The GOP-controlled House of Representatives approved a budget proposal first. Then came a very different document from the Democratic-controlled Senate. Now thousands more pages of numbers will land with a thud on Capitol Hill on April 10.
Unless you’re an underemployed CPA or an incurable policy wonk, you probably won’t want to wade through all that. So here’s a short checklist of what you should watch for in the budget:
- A chained CPI. This twist on the Consumer Price Index would lower the annual cost-of-living adjustments in Social Security and other federal programs that help millions of older Americans keep up with inflation. The House budget doesn’t address a chained CPI, though many Republicans have supported it in the past. The Senate bill specifically opposes it, and so do AARP and other advocacy organizations.
- A big change in the way Medicare is set up. Will President Obama propose combining Medicare parts A and B, which cover hospitalization and office visits? That approach, similar to a plan House Majority Leader Eric Cantor proposed in February, could change premiums for many seniors.
- Cuts in payments to Medicare providers. Obama has, for example, in the past proposed cutting how much Medicare pays drug companies. CNN reports that Obama will propose a total of $400 billion in Medicare cuts over the next 10 years.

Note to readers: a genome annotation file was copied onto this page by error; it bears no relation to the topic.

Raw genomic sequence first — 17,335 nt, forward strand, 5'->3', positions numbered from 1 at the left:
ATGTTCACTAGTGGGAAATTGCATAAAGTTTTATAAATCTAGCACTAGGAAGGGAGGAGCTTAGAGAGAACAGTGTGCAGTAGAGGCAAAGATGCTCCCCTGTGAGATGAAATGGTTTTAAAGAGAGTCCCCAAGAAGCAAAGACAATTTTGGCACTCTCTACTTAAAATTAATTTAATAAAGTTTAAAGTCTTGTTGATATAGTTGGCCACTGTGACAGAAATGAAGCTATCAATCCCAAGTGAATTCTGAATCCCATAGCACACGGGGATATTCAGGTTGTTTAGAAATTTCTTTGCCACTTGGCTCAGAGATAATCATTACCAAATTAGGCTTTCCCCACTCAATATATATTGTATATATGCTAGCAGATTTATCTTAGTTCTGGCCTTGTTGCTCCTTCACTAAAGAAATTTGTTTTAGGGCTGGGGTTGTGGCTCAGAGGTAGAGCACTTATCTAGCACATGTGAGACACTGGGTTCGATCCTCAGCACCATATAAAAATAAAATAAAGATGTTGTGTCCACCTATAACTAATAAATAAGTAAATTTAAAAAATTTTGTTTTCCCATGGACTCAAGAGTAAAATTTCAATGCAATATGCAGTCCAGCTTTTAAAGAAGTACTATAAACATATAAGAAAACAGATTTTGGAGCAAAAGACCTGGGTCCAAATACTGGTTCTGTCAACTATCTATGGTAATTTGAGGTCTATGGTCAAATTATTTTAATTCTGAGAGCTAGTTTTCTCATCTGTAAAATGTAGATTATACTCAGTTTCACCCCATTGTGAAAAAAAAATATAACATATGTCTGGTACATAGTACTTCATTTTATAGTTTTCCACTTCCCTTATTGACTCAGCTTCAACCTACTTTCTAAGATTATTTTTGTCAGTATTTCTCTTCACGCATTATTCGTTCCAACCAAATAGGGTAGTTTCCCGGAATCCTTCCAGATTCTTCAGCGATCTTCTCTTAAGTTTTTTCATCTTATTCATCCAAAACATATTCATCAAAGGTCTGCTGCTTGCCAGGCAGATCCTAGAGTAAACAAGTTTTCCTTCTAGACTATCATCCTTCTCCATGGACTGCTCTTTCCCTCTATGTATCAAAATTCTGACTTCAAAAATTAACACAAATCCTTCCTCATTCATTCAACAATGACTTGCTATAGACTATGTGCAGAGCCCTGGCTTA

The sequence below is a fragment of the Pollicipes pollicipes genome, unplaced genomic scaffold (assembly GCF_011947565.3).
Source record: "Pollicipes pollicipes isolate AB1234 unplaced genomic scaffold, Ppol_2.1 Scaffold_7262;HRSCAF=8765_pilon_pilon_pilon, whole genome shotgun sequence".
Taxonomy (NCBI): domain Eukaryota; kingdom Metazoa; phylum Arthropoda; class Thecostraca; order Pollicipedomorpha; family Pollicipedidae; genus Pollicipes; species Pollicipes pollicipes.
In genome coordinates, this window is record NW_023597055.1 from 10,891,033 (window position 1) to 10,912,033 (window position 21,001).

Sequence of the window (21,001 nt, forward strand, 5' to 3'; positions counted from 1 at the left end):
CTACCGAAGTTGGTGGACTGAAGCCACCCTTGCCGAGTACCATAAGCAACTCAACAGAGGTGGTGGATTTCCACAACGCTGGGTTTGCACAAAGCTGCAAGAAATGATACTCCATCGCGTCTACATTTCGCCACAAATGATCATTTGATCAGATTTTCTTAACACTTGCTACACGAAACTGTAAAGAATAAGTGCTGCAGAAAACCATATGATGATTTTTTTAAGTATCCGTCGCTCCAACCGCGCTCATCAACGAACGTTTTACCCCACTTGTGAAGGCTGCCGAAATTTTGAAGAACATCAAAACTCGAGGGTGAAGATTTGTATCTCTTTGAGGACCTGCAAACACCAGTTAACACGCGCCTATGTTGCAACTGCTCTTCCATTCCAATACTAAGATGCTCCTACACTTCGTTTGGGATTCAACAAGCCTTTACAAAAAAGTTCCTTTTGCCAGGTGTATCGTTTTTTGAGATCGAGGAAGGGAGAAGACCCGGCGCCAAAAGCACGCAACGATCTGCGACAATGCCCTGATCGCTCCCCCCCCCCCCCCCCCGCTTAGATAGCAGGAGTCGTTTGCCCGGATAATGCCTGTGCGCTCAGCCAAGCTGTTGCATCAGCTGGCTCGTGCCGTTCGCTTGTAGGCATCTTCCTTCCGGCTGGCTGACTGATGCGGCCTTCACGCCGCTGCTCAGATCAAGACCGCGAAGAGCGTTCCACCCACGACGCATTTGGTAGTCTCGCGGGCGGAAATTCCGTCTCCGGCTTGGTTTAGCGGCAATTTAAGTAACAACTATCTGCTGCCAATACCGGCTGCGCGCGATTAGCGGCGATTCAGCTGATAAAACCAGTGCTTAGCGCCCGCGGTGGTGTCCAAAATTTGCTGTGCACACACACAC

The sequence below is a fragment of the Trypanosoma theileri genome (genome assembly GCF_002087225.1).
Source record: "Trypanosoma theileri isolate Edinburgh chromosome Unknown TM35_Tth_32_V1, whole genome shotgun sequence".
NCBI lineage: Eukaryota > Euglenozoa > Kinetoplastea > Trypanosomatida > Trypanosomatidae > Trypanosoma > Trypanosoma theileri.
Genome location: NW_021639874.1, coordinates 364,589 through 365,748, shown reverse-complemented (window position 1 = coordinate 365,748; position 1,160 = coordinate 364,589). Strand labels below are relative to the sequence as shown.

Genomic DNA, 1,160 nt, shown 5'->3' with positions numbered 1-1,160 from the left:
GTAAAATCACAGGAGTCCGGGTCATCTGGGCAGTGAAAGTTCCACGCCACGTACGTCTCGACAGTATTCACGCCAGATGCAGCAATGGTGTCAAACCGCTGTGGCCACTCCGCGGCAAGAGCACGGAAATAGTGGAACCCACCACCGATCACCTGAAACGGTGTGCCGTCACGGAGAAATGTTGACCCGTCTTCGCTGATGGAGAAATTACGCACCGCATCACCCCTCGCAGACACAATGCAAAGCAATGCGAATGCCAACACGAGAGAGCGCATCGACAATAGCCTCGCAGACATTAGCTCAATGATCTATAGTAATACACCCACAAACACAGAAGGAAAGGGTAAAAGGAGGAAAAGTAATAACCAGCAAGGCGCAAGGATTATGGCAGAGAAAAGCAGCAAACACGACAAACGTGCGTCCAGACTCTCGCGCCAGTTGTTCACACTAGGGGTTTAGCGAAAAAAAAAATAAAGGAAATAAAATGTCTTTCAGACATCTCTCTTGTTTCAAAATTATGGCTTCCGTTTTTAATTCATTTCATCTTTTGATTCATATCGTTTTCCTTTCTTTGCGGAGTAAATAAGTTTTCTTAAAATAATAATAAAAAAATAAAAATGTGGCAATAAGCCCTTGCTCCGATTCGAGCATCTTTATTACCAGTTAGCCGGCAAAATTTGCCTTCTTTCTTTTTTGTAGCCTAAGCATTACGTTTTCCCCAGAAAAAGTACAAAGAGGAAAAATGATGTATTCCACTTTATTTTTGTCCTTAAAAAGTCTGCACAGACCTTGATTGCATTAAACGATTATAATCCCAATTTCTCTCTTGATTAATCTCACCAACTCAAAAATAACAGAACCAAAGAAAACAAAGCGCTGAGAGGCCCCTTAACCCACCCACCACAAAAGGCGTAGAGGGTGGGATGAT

- More means testing for Medicare. The president could propose changes that leave wealthier beneficiaries paying more.
- Tax increases. Obama is weighing a new tax on cigarettes and other tobacco products (to fund preschool education), Politico reports. The Associated Press reports that the president’s budget plan includes $580 billion in new taxes that Republicans oppose.
- An IRA cap. Politico also reports that the president is considering a $3 million ceiling on tax-advantaged Individual Retirement Accounts.
- Deficit reduction. Obama’s plan likely will include $1.8 trillion in deficit reduction over 10 years – less than Republicans want but more than current law.
- Protection for Medicaid. As the budget ax falls in many places, the White House seems likely to protect Medicaid because expansion of coverage for low-income Americans is a key part of his new health care law.
- Programs for older Americans. Obama’s budget might replace cuts made by the sequester to Meals on Wheels, legal aid, job training and aid to caregivers.
Also of Interest
- Obama Ready to Propose Big Changes to Medicare, Social Security?
- Another Disabled Senator Heads for the Exit
- Join AARP: Savings, resources and news for your well-being
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